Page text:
lany patient with frank haematuria or persistent microscopic haematuria.

What happens at referral?

Recurrent/complicated UTIs Investigation aims to determine whether there is an anatomical abnormality or urinary tract stasis. A urinary tract ultrasound scan will detect underlying hydronephrosis or impaired bladder emptying, while a plain abdominal

X-ray may show radio-opaque stones in the line of the urinary tract. A micturating cystogram is often indicated in children with dilated upper tracts as they may have vesico-ureteric reflux. Adults with haematuria (frank or persistent microscopic haematuria) should have a diagnostic cystoscopy as some will have a bladder tumour.

A vast majority of women patients have anatomically normal urinary tracts. So, why do they get recurrent UTIs? The short answer is we don't know. We do know younger women with recurrent UTIs have an increased tendency to carry virulent strains of E. coli in their perinea than unaffected women. They are often non-secretors of the Lewis blood group antigen and have a high density of E. coli receptors in their urothelium. The relevance of these findings is unclear.

Some patients with recurrent UTIs are found to have poor bladder emptying on post-void ultrasound scanning. In postmenopausal women this may be due to urethral stenosis. Some will benefit from having a urethral dilatation under general anaesthesia and thereafter from applying periurethral oestrogen cream. If chronic retention persists the patient may be taught clean intermittent self-catheterisation.

Patients with evidence of pyelonephritis (loin pain, pyrexia, haematuria) may be very unwell and often warrant acute admission. After obtaining urine and blood samples for culture, intravenous fluid resuscitation and antibiotics may be required. An urgent renal ultrasound scan should be arranged and any hydronephrosis should be drained promptly by percutaneous nephrostomy. Once the patient settles the underlying cause can be dealt with.

Recurrent non-infective cystitis symptoms

It is useful to have the patient complete a frequency-volume diary (over two days at least) before they are seen in the clinic. This gives an indication of the severity of her problem in terms of voiding frequency, nocturia and functional bladder capacity. An assessment of bladder outlet obstruction and bladder emptying can be made by uroflowmetry and post-void bladder scanning respectively. Both can also be performed as pre-clinic investigations.

There is a growing trend to manage patients on the basis of these limited investigations alone, treating predominantly irritative symptoms with anticholinergic agents. Formal urodynamic studies (filling and voiding cystometry) are required if the symptoms persist despite treatment or if there is evidence of incontinence or voiding dysfunction.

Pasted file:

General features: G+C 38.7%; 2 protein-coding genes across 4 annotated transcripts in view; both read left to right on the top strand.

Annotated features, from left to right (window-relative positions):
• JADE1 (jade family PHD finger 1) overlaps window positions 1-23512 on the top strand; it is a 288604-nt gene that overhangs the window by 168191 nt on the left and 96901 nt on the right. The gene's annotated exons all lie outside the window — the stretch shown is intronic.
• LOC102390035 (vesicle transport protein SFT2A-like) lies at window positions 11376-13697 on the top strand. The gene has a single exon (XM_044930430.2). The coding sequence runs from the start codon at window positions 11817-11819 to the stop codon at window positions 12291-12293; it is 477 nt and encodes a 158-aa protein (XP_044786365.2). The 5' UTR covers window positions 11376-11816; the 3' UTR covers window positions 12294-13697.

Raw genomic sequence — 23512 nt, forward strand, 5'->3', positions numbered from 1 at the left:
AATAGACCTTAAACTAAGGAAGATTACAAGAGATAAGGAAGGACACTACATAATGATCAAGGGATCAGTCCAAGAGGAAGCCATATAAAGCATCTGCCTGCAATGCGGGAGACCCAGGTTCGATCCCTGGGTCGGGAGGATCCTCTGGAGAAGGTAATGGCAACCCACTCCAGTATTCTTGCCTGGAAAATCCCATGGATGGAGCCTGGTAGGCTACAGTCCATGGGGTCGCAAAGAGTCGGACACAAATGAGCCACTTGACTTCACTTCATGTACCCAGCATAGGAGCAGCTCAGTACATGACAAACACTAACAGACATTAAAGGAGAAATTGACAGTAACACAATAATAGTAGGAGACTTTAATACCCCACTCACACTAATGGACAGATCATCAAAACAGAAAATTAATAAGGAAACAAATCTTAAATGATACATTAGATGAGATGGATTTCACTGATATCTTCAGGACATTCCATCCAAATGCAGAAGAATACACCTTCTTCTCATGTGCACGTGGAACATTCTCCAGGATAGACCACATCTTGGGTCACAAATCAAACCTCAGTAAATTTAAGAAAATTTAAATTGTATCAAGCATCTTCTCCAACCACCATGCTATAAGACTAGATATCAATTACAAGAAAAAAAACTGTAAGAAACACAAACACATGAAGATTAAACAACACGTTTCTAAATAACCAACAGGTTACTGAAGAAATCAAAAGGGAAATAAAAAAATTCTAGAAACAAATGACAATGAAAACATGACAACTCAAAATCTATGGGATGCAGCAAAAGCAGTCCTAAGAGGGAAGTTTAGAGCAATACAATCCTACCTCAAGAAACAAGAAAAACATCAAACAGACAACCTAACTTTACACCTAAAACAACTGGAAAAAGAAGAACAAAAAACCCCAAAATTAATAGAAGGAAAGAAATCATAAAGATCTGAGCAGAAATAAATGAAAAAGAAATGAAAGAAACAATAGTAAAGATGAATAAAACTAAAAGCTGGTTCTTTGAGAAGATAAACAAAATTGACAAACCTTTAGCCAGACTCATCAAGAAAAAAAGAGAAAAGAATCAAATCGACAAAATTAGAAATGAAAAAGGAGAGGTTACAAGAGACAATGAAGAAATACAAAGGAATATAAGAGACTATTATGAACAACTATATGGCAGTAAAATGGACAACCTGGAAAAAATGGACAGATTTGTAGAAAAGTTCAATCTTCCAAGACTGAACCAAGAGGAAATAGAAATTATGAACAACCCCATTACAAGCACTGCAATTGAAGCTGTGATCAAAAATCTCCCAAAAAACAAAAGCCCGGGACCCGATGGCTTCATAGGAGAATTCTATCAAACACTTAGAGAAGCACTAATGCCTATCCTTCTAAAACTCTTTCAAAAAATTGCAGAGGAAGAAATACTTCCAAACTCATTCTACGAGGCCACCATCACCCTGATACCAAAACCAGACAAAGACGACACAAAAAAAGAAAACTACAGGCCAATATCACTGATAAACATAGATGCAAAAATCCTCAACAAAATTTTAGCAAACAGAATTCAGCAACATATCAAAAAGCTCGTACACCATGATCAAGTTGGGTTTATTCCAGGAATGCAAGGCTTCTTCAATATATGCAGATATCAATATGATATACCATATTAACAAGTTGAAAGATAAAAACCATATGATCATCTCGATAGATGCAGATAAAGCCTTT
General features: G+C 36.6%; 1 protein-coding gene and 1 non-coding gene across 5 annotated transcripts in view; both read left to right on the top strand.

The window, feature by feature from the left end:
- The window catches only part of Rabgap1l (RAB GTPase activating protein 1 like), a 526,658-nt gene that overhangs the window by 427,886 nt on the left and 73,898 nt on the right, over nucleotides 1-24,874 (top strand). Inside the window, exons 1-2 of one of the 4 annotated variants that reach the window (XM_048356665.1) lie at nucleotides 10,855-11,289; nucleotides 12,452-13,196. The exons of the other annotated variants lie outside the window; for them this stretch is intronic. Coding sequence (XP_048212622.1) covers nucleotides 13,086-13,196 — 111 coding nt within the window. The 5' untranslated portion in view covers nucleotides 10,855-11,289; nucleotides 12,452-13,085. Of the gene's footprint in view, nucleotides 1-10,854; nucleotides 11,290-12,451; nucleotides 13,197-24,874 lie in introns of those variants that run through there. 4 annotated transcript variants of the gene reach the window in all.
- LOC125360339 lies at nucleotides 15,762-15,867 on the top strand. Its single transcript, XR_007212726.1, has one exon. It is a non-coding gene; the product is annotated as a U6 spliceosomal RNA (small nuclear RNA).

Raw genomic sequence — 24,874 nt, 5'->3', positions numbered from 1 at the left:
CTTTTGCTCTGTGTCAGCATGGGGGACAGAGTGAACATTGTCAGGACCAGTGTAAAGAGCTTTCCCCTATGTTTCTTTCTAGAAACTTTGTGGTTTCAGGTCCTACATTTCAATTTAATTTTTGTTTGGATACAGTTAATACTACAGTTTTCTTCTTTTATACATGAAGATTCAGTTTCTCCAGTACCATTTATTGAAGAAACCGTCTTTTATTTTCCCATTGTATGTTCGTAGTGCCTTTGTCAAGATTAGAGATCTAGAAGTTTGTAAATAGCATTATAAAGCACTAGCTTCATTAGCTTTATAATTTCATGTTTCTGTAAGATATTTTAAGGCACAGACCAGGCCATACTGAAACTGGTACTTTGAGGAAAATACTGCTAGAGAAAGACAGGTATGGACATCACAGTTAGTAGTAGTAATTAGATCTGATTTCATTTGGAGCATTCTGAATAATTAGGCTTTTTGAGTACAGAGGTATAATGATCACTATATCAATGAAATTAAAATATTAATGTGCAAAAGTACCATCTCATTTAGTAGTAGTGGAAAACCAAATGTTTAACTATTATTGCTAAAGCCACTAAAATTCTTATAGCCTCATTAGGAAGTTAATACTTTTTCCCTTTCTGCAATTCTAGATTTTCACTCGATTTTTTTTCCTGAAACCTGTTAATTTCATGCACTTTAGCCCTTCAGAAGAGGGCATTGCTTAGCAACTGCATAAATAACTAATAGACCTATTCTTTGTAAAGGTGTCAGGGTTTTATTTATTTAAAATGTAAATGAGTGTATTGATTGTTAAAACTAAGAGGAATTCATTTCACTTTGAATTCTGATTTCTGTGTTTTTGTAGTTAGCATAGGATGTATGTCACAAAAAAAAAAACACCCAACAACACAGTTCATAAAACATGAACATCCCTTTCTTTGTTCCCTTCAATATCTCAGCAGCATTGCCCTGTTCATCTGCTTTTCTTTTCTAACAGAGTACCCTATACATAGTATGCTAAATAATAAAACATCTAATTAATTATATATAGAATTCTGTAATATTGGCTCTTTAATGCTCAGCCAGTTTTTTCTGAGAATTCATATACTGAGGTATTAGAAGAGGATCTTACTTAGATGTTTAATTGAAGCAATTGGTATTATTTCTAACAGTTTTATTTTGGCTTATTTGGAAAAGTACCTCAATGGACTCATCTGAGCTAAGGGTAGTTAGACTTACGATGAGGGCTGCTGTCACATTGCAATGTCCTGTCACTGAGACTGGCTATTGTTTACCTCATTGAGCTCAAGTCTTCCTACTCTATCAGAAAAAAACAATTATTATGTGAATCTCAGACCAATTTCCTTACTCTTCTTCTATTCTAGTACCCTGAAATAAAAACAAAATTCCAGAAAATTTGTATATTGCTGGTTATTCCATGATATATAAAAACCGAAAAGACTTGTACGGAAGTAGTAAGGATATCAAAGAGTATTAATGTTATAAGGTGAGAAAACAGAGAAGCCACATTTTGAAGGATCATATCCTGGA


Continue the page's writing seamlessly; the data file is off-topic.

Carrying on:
Interstitial cystitis should be suspected in women with persistent cystitis symptoms and associated pain (bladder, urethral or pelvic) and who generally have sterile urine. These patients are found to have hypersensitive small-capacity stable bladders on urodynamics.

A cystoscopy under general or spinal anaesthesia is recommended as the next investigation and this may reveal glomerulations (pinpoint haemorrhages), suburothelial haemorrhages, fissures or ulceration. With this exception, all patients with cystitis symptoms and microhaematuria should have a flexible cystoscopy under

local anaesthetic to exclude a bladder malignancy.

Causes of cystitis are not always clear ­

Mr Paul Irwin outlines

current thinking

on the grey areas of management

Causes of true (histological) cystitis

 · Infection: bacterial, fungal, parasitic

 · Trauma/irritation: stones, catheter

 · Radiation

 · Chemicals: cyclophosphamide, NSAIDs

 · Idiopathic: interstitial cystitis

Other causes of cystitis symptoms

 · Detrusor over-activity

 · Sensory urgency

l'Urethral syndrome'

 · Bladder outlet obstruction

 · Endometriosis, constipation

 · Candidiasis

 · Bladder tumour

Most women have normal urinary tracts, and we don't know why they get cystitis~

Key points

Recurrent (documented) UTIs

 · Premenopausal Postcoital antibiotic + voiding after intercourse

 · Postmenopausal Long-term antibiotic prophylaxis + topical periurethral oestrogen cream

Recurrent cystitis symptoms with sterile urine

 · No haematuria /loin pain: Trial of anticholinergic agent

 · Bladder/pelvic pain: Possible interstitial cystitis ­ refer to urologist

Referral to urologist advised if

 · Persistent symptoms despite the above measures

 · Persistent infection despite the above measures

 · Frank haematuria or persistent microscopic haematuria

 · Complicated UTIs (haematuria, loin pain, pyrexia, obstructive voiding symptoms etc)

Rate this article 

Click to rate

  • 1 star out of 5
  • 2 stars out of 5
  • 3 stars out of 5
  • 4 stars out of 5
  • 5 stars out of 5

0 out of 5 stars

Have your say